The study results "demonstrate that there is an association between depression and PAD," says researcher S. Marlene Grenon, MD. She is an assistant professor of surgery at the University of California, San Francisco.
Eight million men and women in the United States have lower extremity peripheral arterial disease (PAD). PAD is expected to be increasingly common as the population survives longer with chronic disease.
Peripheral artery disease (PAD) affects 8 to 12 million individuals in the United States and is also prevalent in Europe and Asia. PAD has not emerged as a focus of public health efforts to improve quality of life, nor to decrease the associated cardiovascular ischemic risk.
Following informed consent and baseline testing, the participants will be randomized (1.25:1.00) into either a mHealth (N=25) or usual care group (N=20) [for comparison] for a 24-week period.
Study Completion Date: July 2015 Primary Completion Date: June 2014 (Final data collection date for primary outcome measure)
If you have PAD, you have an increased risk for heart attack and stroke. But you can cut your chances of having those problems by taking special care of your blood vessels.
BACKGROUND: Patients with PAD have a 3- to 4-fold higher risk of cardiovascular morbidity and mortality compared to patients without PAD. Risk of future cardiovascular events is comparable between patients with PAD and coronary artery disease (CAD).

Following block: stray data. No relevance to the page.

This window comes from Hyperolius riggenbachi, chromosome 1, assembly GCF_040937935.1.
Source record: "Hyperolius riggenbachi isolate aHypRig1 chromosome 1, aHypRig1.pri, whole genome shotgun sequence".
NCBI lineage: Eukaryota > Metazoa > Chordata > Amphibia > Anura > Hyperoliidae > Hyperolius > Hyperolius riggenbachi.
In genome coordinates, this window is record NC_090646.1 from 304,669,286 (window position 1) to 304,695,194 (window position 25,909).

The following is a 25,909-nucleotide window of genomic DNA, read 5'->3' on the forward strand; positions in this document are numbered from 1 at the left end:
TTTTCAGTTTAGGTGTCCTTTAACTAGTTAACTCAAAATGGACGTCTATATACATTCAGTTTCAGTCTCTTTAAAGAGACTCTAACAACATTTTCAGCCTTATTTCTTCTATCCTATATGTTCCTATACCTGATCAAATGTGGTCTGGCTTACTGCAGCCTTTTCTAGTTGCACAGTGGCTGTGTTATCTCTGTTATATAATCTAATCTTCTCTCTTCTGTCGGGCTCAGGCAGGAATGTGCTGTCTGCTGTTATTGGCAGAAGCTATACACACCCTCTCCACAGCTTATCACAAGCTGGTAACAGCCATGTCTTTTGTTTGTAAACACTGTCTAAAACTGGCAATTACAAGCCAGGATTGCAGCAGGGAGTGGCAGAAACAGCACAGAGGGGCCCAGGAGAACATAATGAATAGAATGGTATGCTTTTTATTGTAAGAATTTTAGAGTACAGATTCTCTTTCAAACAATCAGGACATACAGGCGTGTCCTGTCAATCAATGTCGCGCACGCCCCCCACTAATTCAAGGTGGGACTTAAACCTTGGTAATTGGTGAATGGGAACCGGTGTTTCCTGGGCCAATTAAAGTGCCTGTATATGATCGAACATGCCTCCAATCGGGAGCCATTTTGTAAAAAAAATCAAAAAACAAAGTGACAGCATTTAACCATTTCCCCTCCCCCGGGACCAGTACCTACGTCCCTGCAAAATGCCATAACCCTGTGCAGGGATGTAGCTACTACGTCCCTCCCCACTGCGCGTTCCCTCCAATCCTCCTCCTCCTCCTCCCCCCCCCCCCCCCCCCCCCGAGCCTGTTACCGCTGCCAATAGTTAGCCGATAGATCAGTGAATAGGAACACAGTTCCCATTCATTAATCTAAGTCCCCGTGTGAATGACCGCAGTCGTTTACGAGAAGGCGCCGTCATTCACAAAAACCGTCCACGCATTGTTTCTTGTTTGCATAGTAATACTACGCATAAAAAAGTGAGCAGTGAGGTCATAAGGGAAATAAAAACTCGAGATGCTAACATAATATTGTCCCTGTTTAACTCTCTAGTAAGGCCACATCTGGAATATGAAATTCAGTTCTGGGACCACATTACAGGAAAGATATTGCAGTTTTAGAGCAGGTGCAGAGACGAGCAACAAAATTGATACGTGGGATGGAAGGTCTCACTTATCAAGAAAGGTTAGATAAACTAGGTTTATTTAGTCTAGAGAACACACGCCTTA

It most commonly affects the blood supply to the legs and results from clogged arteries. It is sometimes called intermittent claudication because the pain stops with rest, and then you could resume walking.
In peripheral artery disease, or PAD, fatty material called plaque builds up inside the arteries that supply blood and oxygen to your legs. The plaque can reduce the blood flow, so the muscle cells in your legs don't get the oxygen they need, causing pain and cramps.
Previous research has established a link between lower socioeconomic status and an increased risk of cardiovascular disease. These findings are published online ahead of print in Circulation: Cardiovascular Quality and Outcomes.
Plaque can reduce blood flow, so the muscle cells in your legs don't get the oxygen they need. Depending on the severity, treatment for PAD can include lifestyle changes, medications, and interventional and surgical procedures.
Many people have heard of peripheral arterial disease, or PAD, but they're not sure what it means. Your arteries are a network of blood vessels that carry oxygen-rich blood throughout your body.